WHO

The World Health Organization (WHO) has updated its list of leading causes of death worldwide and has issued a fact sheet to explain the changes that have occurred between 2000 and 2011.

It said heart diseases, stroke, lower respiratory infections, chronic obstructive lung disease, diarrhea, HIV/AIDS, trachea, bronchus and lung cancers, diabetes mellitus, road injury and prematurity have remained the top 10 major killers during the past decade.

The WHO fact sheet on leading causes of death, which was made available to the Ghana News Agency over the weekend, said tuberculosis is no longer among the 10 leading causes of death, but is still among the top 15, killing one million people in 2011.

It said cardiovascular diseases remain the number one cause of death throughout the world as it claimed the lives of nearly 17 million people in 2011,  that is 3 in every 10 deaths;  and of these, 7 million people died of ischaemic heart disease and 6.2 million from stroke.

?Non-communicable diseases (NCDs) were responsible for two-thirds of all deaths globally in 2011, up from 60 per cent in 2000 and the four main NCDs are cardiovascular diseases, cancer, diabetes and chronic lung diseases.

Communicable, maternal, perinatal and nutrition conditions collectively were responsible for a quarter of global deaths and injuries caused 9 per cent of all deaths.

?Non-communicable diseases caused increasing numbers of deaths worldwide. Lung cancers (along with trachea and bronchus cancers) caused 1.5 million (2.7 per cent) deaths in 2011, up from 1.2 million (2.2 per cent) deaths in 2000. Similarly, diabetes caused 1.4 million (2.6 per cent) deaths in 2011, up from 1.0 million (1.9 per cent) deaths in 2000,? it said.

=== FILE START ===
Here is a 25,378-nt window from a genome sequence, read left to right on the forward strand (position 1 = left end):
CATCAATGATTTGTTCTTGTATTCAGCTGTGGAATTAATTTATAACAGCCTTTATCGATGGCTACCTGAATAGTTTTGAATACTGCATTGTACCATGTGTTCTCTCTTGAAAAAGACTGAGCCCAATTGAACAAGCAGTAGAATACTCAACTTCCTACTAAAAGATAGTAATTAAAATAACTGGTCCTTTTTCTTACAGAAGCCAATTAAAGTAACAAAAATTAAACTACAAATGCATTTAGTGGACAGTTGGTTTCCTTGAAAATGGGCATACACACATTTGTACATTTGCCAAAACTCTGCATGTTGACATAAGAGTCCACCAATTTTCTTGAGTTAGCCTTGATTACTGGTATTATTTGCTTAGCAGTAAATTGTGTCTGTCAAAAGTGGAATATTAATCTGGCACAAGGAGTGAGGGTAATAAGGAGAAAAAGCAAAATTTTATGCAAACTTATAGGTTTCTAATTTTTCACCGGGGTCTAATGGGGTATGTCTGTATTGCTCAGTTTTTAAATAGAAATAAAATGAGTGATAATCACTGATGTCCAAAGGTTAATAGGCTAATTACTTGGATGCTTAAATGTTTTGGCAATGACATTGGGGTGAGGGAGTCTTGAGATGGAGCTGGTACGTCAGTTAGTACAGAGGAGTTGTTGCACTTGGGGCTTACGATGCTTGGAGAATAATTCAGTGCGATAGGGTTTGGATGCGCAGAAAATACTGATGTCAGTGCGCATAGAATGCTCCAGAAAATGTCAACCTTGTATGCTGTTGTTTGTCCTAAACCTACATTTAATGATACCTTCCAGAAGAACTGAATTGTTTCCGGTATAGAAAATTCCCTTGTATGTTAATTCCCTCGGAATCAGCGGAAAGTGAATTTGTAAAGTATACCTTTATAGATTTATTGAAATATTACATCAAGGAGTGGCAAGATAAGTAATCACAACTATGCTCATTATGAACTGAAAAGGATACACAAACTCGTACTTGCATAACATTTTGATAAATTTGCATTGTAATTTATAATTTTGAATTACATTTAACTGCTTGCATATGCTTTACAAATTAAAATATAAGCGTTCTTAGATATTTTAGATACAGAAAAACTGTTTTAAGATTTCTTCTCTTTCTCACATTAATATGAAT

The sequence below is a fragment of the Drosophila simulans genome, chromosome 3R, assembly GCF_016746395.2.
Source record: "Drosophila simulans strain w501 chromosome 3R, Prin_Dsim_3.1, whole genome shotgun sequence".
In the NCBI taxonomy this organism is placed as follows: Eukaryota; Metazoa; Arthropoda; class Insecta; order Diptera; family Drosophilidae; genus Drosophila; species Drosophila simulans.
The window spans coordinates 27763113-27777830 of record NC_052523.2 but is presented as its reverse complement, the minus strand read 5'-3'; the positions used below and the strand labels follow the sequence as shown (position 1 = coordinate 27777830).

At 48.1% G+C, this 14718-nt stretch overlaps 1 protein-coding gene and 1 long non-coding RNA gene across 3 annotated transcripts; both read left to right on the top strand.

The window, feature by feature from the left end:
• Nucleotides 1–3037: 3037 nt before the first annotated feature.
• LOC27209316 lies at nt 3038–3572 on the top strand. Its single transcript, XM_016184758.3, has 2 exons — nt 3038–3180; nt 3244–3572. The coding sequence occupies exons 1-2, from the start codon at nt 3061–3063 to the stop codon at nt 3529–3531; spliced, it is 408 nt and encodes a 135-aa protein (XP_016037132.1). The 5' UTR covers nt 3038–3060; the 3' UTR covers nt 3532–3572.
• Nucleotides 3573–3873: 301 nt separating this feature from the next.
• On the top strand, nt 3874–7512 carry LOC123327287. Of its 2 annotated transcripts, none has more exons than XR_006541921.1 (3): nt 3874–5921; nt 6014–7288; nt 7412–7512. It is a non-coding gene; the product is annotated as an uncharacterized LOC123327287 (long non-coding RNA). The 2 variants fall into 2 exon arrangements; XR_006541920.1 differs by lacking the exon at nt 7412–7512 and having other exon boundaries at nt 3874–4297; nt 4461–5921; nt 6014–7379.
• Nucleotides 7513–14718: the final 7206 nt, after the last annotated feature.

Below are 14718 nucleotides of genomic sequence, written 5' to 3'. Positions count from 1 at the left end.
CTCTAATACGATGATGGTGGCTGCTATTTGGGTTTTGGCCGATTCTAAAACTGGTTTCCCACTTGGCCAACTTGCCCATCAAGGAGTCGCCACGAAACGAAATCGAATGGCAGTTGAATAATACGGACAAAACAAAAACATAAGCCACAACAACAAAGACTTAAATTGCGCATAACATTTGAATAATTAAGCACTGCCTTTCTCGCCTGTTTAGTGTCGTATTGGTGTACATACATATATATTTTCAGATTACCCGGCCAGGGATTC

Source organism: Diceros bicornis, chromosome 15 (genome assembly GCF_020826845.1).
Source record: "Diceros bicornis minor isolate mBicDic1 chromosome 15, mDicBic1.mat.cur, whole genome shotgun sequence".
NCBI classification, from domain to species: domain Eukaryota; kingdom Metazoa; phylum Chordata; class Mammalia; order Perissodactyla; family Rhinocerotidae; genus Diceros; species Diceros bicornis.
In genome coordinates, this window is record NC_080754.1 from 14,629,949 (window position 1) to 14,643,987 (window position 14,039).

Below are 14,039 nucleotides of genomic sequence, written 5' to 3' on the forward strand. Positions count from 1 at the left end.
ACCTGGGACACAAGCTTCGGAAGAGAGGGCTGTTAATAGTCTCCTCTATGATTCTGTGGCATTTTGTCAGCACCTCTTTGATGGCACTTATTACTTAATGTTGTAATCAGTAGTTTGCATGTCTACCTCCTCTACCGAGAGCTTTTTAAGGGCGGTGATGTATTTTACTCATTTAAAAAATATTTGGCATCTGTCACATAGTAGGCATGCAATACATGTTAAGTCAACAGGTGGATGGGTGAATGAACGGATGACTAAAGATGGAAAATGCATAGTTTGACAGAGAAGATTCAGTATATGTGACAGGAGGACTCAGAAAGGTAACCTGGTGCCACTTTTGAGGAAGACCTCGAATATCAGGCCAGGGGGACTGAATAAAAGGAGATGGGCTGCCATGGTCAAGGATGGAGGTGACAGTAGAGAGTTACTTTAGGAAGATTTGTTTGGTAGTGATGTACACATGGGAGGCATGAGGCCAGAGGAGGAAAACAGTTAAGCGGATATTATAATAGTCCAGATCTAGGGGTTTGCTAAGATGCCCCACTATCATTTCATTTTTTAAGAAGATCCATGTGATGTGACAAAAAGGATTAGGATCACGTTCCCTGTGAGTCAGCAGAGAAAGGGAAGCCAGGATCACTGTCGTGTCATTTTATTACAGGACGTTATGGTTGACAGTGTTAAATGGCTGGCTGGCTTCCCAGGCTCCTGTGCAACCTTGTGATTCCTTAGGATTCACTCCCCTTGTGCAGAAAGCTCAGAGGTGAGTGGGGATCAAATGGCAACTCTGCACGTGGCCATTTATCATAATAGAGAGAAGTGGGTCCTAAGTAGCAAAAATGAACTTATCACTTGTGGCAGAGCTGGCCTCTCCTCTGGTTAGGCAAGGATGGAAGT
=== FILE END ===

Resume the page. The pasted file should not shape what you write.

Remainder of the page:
The WHO fact sheet said road traffic accidents claimed nearly 3500 lives each day in 2011 ? about 700 more than in the year 2000, making it among the top 10 leading causes in 2011.

It stated that prematurity claimed 200 000 fewer infant lives in 2011 than in 2000, but remains among the 10 leading causes of death.

It said in terms of number of deaths, 26 million (nearly 80 per cent) of the 36 million of global NCD deaths in 2011 occurred in low- and middle-income countries.

?In terms of proportion of deaths that are due to NCDs, high-income countries have the highest proportion, 87 per cent of all deaths were caused by NCDs, followed by upper-middle income countries (81 per cent).

?The proportions are lower in low-income countries (36 per cent) and lower-middle income countries (56 per cent).

The WHO fact sheet said ?tobacco use remains a major cause of many of the world?s top killer diseases ? including cardiovascular disease, chronic obstructive lung disease and lung cancer?.

It said in total, tobacco use is responsible for the death of about 1 in 10 adults worldwide; declaring that smoking is often the hidden cause of the disease recorded as responsible for death.

It said: ?In low-income countries, nearly 4 in every 10 deaths are among children under 15 years, and only 2 in every 10 deaths are among people aged 70 years and older?.

Source: GNA

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